Recently I was asked about ways for women to build a relationship with the Wiccan God. Many Women often naturally gravitate toward the Goddess, but the God can be more of a mystery. Before I dive into my answer, please bear in mind that no Wiccan perceives the gods the same way, and other Wiccans would answer this question differently.
Ultimately, how you interact with the God and Goddess will be determined by the relationship you build with them on your own. I know that sounds contrary; how can you build a relationship with a being you don’t know much about? Ours is an experiential religion, so although you can research the God, your real connection will be built by your work with him in ritual. I do understand, though, that a little research can give you clues to how you can begin to build that relationship.
Wicca hit American shores right around the time of the blossoming of the Feminist Movement, and women who felt excluded by the lack of feminine divine in the Abrahamic religions flocked to Wicca in droves. A result of this is that many of them wrote extensively about their experiences with the Goddess. Many of them went further than that and adopted her as a symbol of feminism. As a result, it’s easy to find writings about the Goddess in literature, poetry, feminist writings, and even political pieces.
The God is a bit more elusive. Although we Americans adopted him readily, he wasn’t held up as a beacon like the Goddess was. A female deity was a novelty, and a male one was not. The downside of that is that many people overlooked the God, assuming they already knew him. I think in modern Wicca the relationship with the God is often a missed opportunity.
So, researching and connecting with the God, in my opinion, should start at the beginning. And I want to be clear here that this is my opinion only, a result of my own experience and training, and certainly not gospel. Many, many Wiccans worship deities from all over the world in addition to the Wiccan God and Goddess. It’s not uncommon, for example, for Wiccans to work with Greek, Norse, or even Egyptian deities. But modern Wicca as we understand it was born in Britain, and it definitely taps into the energy of Britain and Western Europe, so I would start there unless you’re drawn elsewhere.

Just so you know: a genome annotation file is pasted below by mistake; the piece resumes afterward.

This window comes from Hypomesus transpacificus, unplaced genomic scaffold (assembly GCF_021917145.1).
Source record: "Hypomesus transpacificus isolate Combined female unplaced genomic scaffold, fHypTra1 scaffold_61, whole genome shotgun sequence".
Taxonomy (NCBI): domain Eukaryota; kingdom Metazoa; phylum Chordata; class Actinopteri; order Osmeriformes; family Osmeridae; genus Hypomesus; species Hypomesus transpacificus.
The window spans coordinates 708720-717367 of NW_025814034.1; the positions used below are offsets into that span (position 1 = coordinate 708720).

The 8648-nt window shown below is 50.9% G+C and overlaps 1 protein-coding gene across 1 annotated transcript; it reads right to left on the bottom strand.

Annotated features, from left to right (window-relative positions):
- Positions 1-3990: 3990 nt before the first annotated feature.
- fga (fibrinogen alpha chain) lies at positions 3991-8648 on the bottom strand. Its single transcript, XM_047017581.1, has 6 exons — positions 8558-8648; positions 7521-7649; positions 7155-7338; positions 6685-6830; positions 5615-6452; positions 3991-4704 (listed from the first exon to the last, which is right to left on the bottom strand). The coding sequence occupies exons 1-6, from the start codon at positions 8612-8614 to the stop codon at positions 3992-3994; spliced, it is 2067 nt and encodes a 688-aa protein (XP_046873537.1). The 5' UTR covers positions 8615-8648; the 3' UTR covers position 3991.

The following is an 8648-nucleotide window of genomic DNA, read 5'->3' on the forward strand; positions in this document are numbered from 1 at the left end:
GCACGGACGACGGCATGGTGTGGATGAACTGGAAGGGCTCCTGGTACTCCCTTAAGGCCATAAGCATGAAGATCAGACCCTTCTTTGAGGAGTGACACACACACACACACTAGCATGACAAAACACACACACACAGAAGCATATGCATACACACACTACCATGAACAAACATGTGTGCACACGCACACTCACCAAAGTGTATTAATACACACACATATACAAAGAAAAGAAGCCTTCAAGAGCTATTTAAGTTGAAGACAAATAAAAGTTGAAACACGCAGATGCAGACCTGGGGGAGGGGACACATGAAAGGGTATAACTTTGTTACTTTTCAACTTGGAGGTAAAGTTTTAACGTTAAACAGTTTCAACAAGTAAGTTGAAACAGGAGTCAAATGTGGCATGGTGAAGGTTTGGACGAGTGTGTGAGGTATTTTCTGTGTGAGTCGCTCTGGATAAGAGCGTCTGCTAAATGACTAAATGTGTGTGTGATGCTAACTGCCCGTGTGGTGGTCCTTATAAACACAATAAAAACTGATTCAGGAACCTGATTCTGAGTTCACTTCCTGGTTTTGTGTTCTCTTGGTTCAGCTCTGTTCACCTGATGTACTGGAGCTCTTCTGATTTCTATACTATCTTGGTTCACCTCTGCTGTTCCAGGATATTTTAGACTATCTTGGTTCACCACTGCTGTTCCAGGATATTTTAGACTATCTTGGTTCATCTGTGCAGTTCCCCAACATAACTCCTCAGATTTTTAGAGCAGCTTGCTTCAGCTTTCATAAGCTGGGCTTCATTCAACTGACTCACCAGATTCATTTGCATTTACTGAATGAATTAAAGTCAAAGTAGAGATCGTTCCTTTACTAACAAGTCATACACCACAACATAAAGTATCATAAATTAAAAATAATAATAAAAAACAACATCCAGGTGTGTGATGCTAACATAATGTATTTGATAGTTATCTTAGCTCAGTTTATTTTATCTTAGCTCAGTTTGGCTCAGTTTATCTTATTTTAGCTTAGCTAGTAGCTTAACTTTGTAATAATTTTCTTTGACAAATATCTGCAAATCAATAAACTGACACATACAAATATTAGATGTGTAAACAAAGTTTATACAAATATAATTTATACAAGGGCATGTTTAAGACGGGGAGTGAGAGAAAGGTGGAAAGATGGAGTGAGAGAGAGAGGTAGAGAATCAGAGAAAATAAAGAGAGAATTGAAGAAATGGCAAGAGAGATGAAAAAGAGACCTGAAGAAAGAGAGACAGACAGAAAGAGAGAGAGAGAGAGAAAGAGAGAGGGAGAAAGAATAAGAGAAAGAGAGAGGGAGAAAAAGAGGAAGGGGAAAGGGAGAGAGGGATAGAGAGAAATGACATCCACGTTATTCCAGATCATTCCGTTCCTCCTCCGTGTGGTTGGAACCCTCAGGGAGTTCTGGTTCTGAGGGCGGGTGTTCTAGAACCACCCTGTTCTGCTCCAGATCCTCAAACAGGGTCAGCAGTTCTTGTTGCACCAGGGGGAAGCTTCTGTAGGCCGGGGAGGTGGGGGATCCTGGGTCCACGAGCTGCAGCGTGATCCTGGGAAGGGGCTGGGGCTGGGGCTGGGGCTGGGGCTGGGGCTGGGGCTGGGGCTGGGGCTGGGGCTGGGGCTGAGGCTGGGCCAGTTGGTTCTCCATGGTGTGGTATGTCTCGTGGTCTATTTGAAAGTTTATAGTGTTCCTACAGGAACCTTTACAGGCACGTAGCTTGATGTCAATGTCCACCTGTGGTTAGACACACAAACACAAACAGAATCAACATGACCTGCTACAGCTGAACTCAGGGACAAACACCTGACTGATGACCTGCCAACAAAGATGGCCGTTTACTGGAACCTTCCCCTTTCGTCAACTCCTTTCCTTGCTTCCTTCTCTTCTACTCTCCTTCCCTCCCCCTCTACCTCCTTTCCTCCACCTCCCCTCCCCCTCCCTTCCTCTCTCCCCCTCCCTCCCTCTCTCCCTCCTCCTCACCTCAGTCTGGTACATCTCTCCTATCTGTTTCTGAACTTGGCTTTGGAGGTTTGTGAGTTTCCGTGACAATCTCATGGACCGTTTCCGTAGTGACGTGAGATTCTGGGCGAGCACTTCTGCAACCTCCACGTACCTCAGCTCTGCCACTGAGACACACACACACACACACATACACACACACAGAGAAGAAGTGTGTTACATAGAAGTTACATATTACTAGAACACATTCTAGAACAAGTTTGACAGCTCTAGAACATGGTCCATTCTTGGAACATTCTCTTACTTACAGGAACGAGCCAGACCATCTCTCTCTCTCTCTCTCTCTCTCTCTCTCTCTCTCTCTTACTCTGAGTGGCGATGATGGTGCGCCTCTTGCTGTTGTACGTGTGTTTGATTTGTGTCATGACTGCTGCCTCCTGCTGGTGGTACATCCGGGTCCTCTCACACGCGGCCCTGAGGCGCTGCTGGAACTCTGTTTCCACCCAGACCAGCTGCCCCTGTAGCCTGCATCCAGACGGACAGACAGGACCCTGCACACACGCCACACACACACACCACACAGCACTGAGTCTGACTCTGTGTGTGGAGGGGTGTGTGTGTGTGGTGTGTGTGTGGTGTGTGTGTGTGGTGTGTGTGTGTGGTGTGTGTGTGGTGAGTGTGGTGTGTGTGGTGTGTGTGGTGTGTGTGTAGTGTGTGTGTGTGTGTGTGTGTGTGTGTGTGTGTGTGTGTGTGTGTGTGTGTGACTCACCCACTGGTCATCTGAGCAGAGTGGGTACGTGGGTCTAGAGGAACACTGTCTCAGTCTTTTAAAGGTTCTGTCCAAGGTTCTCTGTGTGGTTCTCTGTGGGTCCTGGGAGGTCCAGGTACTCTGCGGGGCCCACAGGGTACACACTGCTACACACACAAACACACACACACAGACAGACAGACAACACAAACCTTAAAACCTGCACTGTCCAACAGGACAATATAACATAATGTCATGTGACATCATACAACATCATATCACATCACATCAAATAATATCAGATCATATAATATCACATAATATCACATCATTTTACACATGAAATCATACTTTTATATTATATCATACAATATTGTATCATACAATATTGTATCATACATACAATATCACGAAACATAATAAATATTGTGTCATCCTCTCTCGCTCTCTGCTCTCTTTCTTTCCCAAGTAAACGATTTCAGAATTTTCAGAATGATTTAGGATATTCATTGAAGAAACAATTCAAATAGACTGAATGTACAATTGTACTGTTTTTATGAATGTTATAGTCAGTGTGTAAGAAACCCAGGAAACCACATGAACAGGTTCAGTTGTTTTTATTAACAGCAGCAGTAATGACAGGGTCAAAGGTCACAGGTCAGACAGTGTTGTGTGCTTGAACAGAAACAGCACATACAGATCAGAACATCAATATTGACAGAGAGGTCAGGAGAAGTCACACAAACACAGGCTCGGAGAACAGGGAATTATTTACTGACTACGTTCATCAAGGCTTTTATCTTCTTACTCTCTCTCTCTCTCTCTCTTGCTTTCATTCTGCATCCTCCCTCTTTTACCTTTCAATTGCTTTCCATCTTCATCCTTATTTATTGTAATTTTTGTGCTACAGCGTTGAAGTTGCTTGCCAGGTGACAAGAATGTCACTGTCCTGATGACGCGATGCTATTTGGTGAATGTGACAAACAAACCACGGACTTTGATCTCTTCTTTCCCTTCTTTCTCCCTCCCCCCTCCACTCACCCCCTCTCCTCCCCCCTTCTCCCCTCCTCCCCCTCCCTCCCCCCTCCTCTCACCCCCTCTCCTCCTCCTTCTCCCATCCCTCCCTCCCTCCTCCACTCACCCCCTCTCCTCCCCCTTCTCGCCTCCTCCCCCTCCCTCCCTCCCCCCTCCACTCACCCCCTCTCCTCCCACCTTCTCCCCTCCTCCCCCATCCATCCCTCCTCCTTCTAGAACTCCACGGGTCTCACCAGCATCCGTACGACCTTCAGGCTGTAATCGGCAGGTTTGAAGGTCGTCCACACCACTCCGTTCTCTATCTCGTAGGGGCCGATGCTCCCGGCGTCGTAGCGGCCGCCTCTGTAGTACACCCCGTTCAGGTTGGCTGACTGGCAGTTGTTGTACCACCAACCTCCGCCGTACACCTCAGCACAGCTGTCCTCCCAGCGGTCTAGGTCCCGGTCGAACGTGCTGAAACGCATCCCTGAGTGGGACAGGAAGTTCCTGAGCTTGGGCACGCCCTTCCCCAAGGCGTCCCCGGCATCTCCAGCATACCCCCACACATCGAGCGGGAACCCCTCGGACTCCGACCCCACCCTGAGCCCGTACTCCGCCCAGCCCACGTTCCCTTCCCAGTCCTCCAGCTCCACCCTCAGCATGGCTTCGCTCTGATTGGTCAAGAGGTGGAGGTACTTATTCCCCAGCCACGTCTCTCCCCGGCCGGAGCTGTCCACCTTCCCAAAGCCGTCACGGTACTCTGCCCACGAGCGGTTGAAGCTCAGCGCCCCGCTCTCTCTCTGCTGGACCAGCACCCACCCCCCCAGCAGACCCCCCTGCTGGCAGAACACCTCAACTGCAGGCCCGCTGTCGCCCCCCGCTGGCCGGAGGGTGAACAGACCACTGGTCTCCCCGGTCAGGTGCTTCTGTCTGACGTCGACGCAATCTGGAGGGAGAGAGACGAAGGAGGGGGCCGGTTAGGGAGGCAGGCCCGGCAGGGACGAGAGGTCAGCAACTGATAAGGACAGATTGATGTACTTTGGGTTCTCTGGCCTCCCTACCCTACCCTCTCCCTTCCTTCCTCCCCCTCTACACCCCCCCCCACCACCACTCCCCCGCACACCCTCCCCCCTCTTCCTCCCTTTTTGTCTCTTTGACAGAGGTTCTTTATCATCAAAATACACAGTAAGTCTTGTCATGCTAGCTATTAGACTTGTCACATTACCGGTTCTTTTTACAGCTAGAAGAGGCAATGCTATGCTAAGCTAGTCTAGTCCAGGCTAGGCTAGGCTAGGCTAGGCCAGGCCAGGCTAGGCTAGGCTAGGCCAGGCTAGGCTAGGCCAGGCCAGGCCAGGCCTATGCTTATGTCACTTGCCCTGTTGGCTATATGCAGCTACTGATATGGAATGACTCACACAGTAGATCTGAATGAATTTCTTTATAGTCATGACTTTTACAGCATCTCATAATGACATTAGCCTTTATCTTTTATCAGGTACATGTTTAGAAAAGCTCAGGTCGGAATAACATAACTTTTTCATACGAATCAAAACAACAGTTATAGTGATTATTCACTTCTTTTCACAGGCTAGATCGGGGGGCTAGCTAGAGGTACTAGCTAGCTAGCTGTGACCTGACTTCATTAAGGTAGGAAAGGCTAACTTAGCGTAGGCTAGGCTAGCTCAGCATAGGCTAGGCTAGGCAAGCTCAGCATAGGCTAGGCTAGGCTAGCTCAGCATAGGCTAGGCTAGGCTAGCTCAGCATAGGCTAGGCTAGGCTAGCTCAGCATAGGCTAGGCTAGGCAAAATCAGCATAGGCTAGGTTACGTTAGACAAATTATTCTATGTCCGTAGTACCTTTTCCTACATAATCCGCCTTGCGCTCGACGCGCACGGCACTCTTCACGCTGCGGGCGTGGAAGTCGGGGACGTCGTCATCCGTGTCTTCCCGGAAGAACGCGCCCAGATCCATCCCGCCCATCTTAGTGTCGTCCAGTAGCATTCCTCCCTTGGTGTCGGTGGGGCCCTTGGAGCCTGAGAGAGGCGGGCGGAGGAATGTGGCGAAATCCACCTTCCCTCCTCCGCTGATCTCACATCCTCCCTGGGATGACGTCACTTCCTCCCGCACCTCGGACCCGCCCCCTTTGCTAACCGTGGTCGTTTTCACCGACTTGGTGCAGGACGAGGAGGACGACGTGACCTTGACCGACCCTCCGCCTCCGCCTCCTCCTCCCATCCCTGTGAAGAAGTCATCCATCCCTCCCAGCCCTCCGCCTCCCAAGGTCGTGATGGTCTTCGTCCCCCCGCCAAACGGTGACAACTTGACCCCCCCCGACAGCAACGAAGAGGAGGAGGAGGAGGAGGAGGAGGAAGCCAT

The God in Wicca is often represented as Herne the Hunter, a mythical figure in British folklore. To be clear, I’m not saying the God IS Herne, but they have a lot in common. Herne is often depicted as a man with stag horns. He is lord of the animals and king of the wildwood, a representation of fertility, and as a hunter (sometimes the leader of the Wild Hunt), he’s also associated with death. All of these things scare people and make them uncomfortable, so Herne is often found in liminal and/or wild, uncivilized places. You wouldn’t invite him to a tea party and expect your teacups to remain intact. In all these respects, he echoes the Wiccan God—both gentle and fierce, hunter and the one who cares for the animal world. Or the Wiccan God echoes him.
Another figure commonly associated with the Wiccan God is Cernunnos. In fact, Cernunnos may be used more often than Herne, and he and Herne are often interchanged, although they’re not really the same. Cernunnos is also a hunter and lord of the animals and is found in liminal spaces and the forest. He probably came to Britain from what is now Germany. The famous Gundestrup cauldron has an incredible image of Cernunnos in one of its panels.
Here are some books. Take any history you find in them with a huge grain of salt. Focus instead on the mythology and philosophy. Also, the bibliographies of any of these might be good sources for further exploration.
- Masks of Misrule: The Horned God and His Cult in Europe by Nigel Jackson is published by a small British press called Capall Bann. Nigel knows more about the folklore of the God in Europe, but his sentence structure is atrocious. There are a LOT of gems in there, though. Jumping off points. The god in interstitial spaces between long sentences. Appropriate to hunt for him.
- Another Capall Bann book, In Search of Herne the Hunter by Eric Fitch, goes deeply into the Herne mythos, including his connection to Cernunnos and Woden. Like Masks of Misrule, it has gems hidden in piles of creative sentence structure.
- Vivianne Crowley’s book Wicca: The Old Religion in the New Millennium has a chapter devoted to the God. If you are interested in that, I’d recommend reading the whole book. Vivianne has a particular philosophy about Wicca, and it makes more sense if you read the context.
- There’s also The Witches’ God by Janet and Stewart Farrar. This one is not my personal favorite—I don’t share the Farrars’ philosophy—but it might resonate with you.
This isn’t a book, but if you want to see a really cool but also very cheesy representation of Herne, check out the British Robin of Sherwood TV series from the ’80s (not the newer one), especially the first season. Herne is a major character in the story.
There are also Gerald Gardner’s books, Witchcraft Today and The Meaning of Witchcraft. Gardner is the founder of modern Wicca, and he connected with the God and Goddess in very profound ways. There’s a lot of rambling stuff in these books, but if you read between the lines a bit you get a sense of the God as Gardner perceived him. Since Gardner is responsible for us having Wicca at all, I’d say that merits a look.
Two other things to check out:
- The mythology of the Irish hero Lugh. Many Wiccans associate Lugh with the God, including Vivienne Crowley.
- The deeper myths of the Greek god Dionysus. Not English or Irish, but Dionysus has aspects that feel like our God. To me anyway.